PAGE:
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Keshav Desiraju, who passed away last month at the relatively early age of sixty-six, was one of the most remarkable public servants in independent India. A person of rectitude and integrity, who never sought publicity, and who scrupulously kept his distance from ruling party politicians, he had a transformational impact on the health sector through the policies he initiated. He was also enormously admired in his adopted state, Uttarakhand, where he served with distinction both at the district and Secretariat levels. Outside of his professional work, he was a considerable scholar of Indian classical music, and the author of a landmark biography of M. S. Subbulakshmi.
On Saturday 9th October, the Bangalore International Centre will celebrate the life and legacy of Keshav Desiraju. An array of distinguished speakers who worked with him will speak of his multifarious and enduring contributions to the Republic.
Akshay Mangla is an Associate Professor of International Business at the Saïd Business School, University of Oxford, where he specializes in comparative politics, political economy, development and state-society relations in South Asia. His research seeks to understand why and how states govern effectively, provide essential public services and promote inclusive development. His first book, entitled Making Bureaucracy Work: The State, Education and Public Service Delivery in Rural India (forthcoming with Cambridge University Press) examines how frontline public agencies effectively deliver primary education in underserved communities within northern India. His other research examines issues of public order and security. He has conducted a large-scale study analyzing the impact police reforms on women’s security in Madhya Pradesh. His work has been supported by the Gates Foundation, DFID, MIT Poverty Action Lab (J-PAL), the World Bank, the American Institute for Indian Studies, and the NSEP David L. Boren Fellowship.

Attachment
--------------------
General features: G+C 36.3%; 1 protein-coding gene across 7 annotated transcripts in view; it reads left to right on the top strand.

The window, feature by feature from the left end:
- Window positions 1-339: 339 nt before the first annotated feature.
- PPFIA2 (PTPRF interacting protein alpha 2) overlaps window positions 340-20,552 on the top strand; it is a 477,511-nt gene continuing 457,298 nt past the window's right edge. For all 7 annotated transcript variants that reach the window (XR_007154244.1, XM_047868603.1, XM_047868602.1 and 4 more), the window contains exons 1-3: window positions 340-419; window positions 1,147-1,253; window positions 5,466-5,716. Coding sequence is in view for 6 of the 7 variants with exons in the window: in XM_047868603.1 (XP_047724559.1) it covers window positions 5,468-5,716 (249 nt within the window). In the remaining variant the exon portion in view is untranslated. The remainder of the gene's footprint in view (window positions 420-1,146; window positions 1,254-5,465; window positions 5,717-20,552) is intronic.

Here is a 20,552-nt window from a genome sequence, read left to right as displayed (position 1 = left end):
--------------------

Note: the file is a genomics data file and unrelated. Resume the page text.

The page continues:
Akshay holds a B.S. in Finance and B.A. in Philosophy from the University of Pennsylvania, an M.Sc. in Management Research from the University of Oxford and a Ph.D. in Political Science from the Massachusetts Institute of Technology. Prior to joining the Saïd Business School faculty, Akshay taught at Harvard Business School, where he where he was an Assistant Professor in the Business, Government and International Economy Unit. He remains a Faculty Research Associate at the Mittal South Asia Institute at Harvard.
Jo Chopra McGowan
Jo Chopra McGowan lives in Dehradun where she works as Executive Director of the Latika Roy Foundation, a non-profit for disabled children. She is a former criminal (jailed many times as a peace movement activist in the US) and a freelance writer whose work has appeared in Newsweek, The Guardian, EPW, The Wire, Indian Express and other major dailies. She and her husband Ravi have three children and two grands.
Radha Bhatt, affectionately known as Radha Behn, was born in the remote hill village of Dhurka on 16 October 1933. When she was 16, Radha joined Lakshmi Ashram and Sarala Behn, and it was from here that she began the journey that has led her to be recognised at the national and international level as a Gandhian worker. For twenty years she worked alongside Sarala Behn both in Lakshmi Ashram and in the rural communities. From those early days she was active in social movements, especially the anti-liquor struggles and then the Chipko movement for forest rights of the local communities.